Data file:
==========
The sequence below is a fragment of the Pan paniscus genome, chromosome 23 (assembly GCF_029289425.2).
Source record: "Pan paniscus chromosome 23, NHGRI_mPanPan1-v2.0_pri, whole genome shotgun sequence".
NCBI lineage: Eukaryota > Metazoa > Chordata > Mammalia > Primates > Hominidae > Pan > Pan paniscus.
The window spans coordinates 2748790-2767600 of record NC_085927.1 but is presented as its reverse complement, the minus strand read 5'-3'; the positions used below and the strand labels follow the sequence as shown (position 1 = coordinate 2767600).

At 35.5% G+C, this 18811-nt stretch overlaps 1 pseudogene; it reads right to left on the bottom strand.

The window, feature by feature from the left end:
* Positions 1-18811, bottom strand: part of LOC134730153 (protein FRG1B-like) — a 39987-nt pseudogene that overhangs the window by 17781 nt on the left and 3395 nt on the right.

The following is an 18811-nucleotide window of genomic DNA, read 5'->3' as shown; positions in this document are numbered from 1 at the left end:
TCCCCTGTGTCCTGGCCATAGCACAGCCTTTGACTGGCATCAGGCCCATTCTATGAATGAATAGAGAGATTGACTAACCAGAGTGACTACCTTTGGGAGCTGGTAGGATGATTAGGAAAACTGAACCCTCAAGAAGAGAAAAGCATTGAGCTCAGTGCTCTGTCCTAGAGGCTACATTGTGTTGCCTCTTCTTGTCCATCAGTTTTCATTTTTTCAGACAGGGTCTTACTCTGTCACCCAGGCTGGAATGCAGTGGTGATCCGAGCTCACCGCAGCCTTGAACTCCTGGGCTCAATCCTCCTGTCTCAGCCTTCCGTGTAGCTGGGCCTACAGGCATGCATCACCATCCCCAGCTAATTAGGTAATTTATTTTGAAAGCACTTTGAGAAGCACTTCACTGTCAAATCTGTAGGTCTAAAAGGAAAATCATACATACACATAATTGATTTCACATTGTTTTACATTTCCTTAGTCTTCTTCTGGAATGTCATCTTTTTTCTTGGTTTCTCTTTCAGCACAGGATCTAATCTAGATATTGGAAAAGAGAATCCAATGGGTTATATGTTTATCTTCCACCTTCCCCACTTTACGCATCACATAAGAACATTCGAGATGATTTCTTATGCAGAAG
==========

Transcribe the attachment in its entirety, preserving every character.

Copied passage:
The sequence below is a fragment of the Pan paniscus genome, chromosome 23 (assembly GCF_029289425.2).
Source record: "Pan paniscus chromosome 23, NHGRI_mPanPan1-v2.0_pri, whole genome shotgun sequence".
NCBI lineage: Eukaryota > Metazoa > Chordata > Mammalia > Primates > Hominidae > Pan > Pan paniscus.
The window spans coordinates 2748790-2767600 of record NC_085927.1 but is presented as its reverse complement, the minus strand read 5'-3'; the positions used below and the strand labels follow the sequence as shown (position 1 = coordinate 2767600).

At 35.5% G+C, this 18811-nt stretch overlaps 1 pseudogene; it reads right to left on the bottom strand.

The window, feature by feature from the left end:
* Positions 1-18811, bottom strand: part of LOC134730153 (protein FRG1B-like) — a 39987-nt pseudogene that overhangs the window by 17781 nt on the left and 3395 nt on the right.

The following is an 18811-nucleotide window of genomic DNA, read 5'->3' as shown; positions in this document are numbered from 1 at the left end:
TCCCCTGTGTCCTGGCCATAGCACAGCCTTTGACTGGCATCAGGCCCATTCTATGAATGAATAGAGAGATTGACTAACCAGAGTGACTACCTTTGGGAGCTGGTAGGATGATTAGGAAAACTGAACCCTCAAGAAGAGAAAAGCATTGAGCTCAGTGCTCTGTCCTAGAGGCTACATTGTGTTGCCTCTTCTTGTCCATCAGTTTTCATTTTTTCAGACAGGGTCTTACTCTGTCACCCAGGCTGGAATGCAGTGGTGATCCGAGCTCACCGCAGCCTTGAACTCCTGGGCTCAATCCTCCTGTCTCAGCCTTCCGTGTAGCTGGGCCTACAGGCATGCATCACCATCCCCAGCTAATTAGGTAATTTATTTTGAAAGCACTTTGAGAAGCACTTCACTGTCAAATCTGTAGGTCTAAAAGGAAAATCATACATACACATAATTGATTTCACATTGTTTTACATTTCCTTAGTCTTCTTCTGGAATGTCATCTTTTTTCTTGGTTTCTCTTTCAGCACAGGATCTAATCTAGATATTGGAAAAGAGAATCCAATGGGTTATATGTTTATCTTCCACCTTCCCCACTTTACGCATCACATAAGAACATTCGAGATGATTTCTTATGCAGAAG